To serve our members—those located both inside and outside the U.S.—we need to recognize that chemistry, as well as all science and engineering disciplines, is now a global enterprise. To remain at the forefront of the chemical sciences means knowing and taking advantage of chemical R&D from all over the world. Although we must devote significant efforts to improving the U.S.’s chemical education, jobs, and public policy to remain at the forefront of chemistry and to serve our members, all of us—U.S. citizens or not—must be connected to the global chemical community and enable scientific interaction on a global level.

It is a delicate balance between American and international at ACS, but we must begin to find that balance. Without outreach and access to the global chemical community, we cannot be the best chemical scientists possible. Competition is increasing in the chemical sciences and in all sciences. If we want ACS to be the best at chemical leadership, then we need to be the best at global chemical leadership. With our publications and our members, we have an excellent head start.

As we consider the opportunities and challenges of international chemical leadership, ACS should embrace a global perspective by expanding its philanthropic efforts. ACS has a long history of helping those who are less fortunate. Whether we are talking about the thousands of lives that have been influenced by Project SEED, the recipients of the ACS Scholars Program, or the dedicated chemists who have made green chemistry much more than an academic enterprise, ACS has worked together as a community to benefit the public.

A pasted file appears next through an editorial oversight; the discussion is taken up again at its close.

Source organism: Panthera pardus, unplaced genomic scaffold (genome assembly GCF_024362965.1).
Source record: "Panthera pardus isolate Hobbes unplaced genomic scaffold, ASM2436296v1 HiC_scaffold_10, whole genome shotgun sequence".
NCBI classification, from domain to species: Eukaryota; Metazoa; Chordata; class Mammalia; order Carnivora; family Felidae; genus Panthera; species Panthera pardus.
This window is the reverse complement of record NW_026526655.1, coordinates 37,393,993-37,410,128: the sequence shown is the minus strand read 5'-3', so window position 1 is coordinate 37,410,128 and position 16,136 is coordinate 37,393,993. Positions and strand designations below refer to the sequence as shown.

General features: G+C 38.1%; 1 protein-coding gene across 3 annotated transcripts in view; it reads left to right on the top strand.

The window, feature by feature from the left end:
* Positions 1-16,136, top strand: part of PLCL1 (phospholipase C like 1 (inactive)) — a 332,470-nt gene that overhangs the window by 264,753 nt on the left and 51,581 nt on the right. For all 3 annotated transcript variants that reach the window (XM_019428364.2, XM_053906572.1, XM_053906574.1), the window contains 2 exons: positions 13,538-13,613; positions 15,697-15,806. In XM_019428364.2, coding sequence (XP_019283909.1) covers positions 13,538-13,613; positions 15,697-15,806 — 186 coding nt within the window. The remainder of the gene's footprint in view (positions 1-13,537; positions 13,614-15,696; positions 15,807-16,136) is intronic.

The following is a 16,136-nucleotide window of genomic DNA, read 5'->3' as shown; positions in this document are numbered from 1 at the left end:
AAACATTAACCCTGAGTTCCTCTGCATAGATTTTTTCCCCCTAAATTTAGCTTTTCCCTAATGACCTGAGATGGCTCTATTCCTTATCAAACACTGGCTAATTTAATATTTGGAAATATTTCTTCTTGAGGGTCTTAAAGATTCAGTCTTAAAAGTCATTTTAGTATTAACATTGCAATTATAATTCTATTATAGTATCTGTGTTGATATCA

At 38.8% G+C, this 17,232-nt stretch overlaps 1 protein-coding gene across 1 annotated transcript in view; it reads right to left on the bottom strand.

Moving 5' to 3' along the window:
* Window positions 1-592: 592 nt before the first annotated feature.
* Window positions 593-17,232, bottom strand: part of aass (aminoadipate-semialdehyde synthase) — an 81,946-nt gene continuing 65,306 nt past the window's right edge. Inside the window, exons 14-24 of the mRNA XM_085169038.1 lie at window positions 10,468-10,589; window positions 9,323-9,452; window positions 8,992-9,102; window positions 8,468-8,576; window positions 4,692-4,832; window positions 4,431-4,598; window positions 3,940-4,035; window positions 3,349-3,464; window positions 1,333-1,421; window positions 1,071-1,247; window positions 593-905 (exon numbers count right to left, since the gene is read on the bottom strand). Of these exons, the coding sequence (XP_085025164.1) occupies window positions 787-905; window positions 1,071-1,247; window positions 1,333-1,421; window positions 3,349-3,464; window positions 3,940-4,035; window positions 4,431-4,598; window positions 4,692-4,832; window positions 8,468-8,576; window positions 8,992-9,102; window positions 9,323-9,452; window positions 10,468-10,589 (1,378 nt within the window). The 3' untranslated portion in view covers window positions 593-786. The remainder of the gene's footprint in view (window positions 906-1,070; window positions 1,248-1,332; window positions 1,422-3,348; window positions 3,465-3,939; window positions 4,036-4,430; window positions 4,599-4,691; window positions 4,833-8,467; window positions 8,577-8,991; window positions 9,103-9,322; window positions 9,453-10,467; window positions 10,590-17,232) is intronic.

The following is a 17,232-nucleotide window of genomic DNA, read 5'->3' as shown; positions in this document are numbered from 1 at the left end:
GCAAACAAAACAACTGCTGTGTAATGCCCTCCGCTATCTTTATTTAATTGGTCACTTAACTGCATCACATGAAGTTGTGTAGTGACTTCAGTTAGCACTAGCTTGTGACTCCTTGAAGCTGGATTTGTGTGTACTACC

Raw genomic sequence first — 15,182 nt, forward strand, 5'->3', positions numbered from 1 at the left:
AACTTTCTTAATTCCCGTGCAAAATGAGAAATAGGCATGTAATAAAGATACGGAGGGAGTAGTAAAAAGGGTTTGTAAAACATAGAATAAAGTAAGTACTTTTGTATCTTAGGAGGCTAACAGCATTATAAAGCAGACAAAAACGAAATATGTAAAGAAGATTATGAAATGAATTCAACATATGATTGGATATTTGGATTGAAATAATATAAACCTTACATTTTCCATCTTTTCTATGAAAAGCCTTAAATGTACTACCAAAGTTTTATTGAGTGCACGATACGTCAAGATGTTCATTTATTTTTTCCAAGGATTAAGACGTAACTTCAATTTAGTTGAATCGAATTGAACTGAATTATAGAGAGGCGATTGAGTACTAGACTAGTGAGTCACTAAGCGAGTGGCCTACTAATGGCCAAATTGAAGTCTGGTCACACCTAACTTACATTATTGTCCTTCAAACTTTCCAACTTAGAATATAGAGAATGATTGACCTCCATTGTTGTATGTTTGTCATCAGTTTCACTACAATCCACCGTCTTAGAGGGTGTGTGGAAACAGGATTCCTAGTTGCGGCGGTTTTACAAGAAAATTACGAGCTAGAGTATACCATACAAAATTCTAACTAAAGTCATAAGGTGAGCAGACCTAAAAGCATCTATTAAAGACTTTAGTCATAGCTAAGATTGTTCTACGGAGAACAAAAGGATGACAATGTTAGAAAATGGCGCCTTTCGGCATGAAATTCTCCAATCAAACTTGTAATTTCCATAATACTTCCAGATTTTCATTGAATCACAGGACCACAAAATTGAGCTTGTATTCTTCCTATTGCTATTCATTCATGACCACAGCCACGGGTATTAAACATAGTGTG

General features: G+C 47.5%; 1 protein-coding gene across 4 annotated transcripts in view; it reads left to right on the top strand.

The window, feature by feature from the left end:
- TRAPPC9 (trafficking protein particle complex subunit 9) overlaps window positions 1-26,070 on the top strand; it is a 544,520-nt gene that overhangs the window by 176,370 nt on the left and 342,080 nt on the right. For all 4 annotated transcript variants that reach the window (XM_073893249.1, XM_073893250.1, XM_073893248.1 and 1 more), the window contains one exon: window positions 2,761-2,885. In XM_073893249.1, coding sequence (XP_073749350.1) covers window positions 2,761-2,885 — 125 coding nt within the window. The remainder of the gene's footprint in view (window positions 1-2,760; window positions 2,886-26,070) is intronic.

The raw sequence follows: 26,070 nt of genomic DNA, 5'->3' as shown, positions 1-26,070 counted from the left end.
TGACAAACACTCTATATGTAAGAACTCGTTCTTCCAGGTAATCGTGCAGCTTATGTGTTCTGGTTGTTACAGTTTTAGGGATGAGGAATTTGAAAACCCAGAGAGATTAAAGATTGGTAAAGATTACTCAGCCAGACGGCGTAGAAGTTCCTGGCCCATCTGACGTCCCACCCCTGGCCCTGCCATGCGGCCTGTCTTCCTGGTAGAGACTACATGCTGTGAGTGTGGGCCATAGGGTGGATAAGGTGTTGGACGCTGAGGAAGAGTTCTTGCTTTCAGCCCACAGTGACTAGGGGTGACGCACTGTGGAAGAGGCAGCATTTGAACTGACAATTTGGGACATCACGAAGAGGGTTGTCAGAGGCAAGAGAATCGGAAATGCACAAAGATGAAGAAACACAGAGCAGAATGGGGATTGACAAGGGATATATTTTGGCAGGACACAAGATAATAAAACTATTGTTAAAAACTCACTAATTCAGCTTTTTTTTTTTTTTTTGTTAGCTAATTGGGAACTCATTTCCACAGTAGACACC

These philanthropic efforts have given ACS much in return, including enthusiastic and creative young chemists and a more diverse workforce. Making philanthropic efforts global would also bring us many benefits. By assisting developing countries in scientific education and sustainable development, we can nurture relationships between our members and creative and talented chemists from different cultures, provide meaningful opportunities for our younger chemists to help change the world, and positively impact Earth itself.

These don’t need to be expensive ACS programs; they can involve assisting chemists, young and old, with spending a semester abroad teaching chemistry (with local universities supporting living expenses) or sharing ACS chemical laboratory safety materials in a variety of languages (even beyond what we do now). Service opportunities would attract the community-minded, “I want to make a difference” young chemists and improve the well-being of many poor countries. If we want ACS to be the best at chemical leadership, then what better way to reach this goal than to improve the poorest of countries through the transforming power of chemistry?

Kyle Zimmerman Photography


All The President’s Men

Jim is principal investigator of a solar fuels energy program at Sandia National Laboratories, and he is an ACS member. Chris is an avid soccer player and fan of soccer teams around the world. Jackson is drum major of his high school band, as well as a jazz band member, and is fascinated by the ancient history of countries surrounding the Mediterranean Sea.

Free time for Nancy and Jim is often spent at soccer games or band performances. Both sons travel internationally with their mother as much as possible.